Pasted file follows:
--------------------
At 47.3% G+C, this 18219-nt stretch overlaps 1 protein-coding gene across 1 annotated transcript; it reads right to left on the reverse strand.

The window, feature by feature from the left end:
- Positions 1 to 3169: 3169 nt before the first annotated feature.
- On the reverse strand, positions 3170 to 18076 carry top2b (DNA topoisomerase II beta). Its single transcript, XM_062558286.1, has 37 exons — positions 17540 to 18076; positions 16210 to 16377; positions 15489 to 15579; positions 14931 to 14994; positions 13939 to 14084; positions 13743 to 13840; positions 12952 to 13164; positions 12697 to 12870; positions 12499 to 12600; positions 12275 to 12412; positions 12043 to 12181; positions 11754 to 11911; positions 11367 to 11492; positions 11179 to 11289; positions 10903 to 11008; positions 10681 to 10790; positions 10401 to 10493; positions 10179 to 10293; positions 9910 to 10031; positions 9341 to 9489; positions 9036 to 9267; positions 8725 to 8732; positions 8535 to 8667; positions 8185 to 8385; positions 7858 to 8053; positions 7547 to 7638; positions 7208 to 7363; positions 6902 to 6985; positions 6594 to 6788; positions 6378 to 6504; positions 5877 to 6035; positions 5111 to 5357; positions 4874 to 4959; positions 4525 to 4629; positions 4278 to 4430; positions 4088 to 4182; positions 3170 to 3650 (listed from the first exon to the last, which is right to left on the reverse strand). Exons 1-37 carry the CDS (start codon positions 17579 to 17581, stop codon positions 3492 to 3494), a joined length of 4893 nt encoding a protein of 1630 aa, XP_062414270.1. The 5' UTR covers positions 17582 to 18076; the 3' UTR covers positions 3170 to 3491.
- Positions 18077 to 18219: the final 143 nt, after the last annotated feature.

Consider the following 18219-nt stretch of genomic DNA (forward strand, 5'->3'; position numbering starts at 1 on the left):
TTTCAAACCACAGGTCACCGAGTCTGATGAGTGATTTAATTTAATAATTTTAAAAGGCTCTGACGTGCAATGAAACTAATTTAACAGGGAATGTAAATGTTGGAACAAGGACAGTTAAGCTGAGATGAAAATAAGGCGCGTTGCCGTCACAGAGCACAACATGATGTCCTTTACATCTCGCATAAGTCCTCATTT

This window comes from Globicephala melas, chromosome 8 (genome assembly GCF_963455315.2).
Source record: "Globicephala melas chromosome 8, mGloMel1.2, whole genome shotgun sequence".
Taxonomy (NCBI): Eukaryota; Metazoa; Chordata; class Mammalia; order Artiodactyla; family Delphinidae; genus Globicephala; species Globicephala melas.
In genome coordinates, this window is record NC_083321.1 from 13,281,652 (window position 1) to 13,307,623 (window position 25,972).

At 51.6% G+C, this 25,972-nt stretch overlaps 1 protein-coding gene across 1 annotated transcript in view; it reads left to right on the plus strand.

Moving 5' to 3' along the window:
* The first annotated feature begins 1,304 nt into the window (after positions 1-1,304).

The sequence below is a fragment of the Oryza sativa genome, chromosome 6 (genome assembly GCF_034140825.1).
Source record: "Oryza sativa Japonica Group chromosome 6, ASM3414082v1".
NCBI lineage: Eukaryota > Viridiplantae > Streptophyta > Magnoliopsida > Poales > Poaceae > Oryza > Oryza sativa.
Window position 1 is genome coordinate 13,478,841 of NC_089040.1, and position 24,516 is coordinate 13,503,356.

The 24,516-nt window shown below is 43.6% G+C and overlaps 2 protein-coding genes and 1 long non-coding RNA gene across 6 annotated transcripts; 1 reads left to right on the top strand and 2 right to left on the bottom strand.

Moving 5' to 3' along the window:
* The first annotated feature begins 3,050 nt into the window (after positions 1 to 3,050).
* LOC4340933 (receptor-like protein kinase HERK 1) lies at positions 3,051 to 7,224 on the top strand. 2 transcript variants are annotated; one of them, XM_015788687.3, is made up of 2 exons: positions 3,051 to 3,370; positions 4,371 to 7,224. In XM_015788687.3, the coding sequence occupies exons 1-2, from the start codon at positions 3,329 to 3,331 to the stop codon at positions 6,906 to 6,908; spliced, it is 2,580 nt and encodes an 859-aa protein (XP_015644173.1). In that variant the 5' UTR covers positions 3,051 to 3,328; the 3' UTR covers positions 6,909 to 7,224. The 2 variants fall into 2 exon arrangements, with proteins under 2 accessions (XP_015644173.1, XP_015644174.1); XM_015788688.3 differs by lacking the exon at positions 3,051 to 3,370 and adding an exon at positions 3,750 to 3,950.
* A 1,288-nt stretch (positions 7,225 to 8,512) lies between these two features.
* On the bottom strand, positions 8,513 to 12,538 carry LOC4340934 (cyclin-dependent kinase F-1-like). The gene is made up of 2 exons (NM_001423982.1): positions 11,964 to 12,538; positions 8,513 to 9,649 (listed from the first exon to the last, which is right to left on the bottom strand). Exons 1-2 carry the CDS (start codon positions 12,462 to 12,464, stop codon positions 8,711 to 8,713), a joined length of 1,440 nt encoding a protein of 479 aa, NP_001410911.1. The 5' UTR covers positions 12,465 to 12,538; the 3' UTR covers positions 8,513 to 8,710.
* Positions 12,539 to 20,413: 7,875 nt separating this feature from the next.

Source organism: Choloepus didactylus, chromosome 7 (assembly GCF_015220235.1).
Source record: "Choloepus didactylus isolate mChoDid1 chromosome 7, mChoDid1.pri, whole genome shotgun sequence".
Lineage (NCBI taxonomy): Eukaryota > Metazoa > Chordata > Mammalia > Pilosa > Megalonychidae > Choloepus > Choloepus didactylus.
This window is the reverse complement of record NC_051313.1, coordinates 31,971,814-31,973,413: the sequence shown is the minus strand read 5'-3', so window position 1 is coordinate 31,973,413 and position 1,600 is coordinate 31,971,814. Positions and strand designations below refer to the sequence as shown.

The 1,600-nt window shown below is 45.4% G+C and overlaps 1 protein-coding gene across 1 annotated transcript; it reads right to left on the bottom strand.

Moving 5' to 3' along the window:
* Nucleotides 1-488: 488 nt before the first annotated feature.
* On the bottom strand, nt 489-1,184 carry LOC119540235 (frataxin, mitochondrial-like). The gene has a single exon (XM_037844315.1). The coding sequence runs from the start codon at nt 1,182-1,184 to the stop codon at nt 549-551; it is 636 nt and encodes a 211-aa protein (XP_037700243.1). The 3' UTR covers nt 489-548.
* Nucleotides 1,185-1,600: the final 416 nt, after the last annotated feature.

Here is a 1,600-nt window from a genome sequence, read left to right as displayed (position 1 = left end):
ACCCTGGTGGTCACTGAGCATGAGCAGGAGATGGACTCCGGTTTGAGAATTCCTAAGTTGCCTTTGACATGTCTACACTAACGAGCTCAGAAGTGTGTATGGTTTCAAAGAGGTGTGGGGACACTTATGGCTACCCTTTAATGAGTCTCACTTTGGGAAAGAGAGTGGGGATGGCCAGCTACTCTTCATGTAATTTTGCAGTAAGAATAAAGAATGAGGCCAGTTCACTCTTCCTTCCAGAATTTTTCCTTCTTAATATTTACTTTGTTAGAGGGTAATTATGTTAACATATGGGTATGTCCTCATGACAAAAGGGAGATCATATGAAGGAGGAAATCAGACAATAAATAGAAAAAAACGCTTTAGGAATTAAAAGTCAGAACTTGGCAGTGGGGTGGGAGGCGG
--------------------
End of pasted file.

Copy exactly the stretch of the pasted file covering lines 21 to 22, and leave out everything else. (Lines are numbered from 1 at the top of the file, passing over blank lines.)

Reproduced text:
* The first annotated feature begins 3,050 nt into the window (after positions 1 to 3,050).
* LOC4340933 (receptor-like protein kinase HERK 1) lies at positions 3,051 to 7,224 on the top strand. 2 transcript variants are annotated; one of them, XM_015788687.3, is made up of 2 exons: positions 3,051 to 3,370; positions 4,371 to 7,224. In XM_015788687.3, the coding sequence occupies exons 1-2, from the start codon at positions 3,329 to 3,331 to the stop codon at positions 6,906 to 6,908; spliced, it is 2,580 nt and encodes an 859-aa protein (XP_015644173.1). In that variant the 5' UTR covers positions 3,051 to 3,328; the 3' UTR covers positions 6,909 to 7,224. The 2 variants fall into 2 exon arrangements, with proteins under 2 accessions (XP_015644173.1, XP_015644174.1); XM_015788688.3 differs by lacking the exon at positions 3,051 to 3,370 and adding an exon at positions 3,750 to 3,950.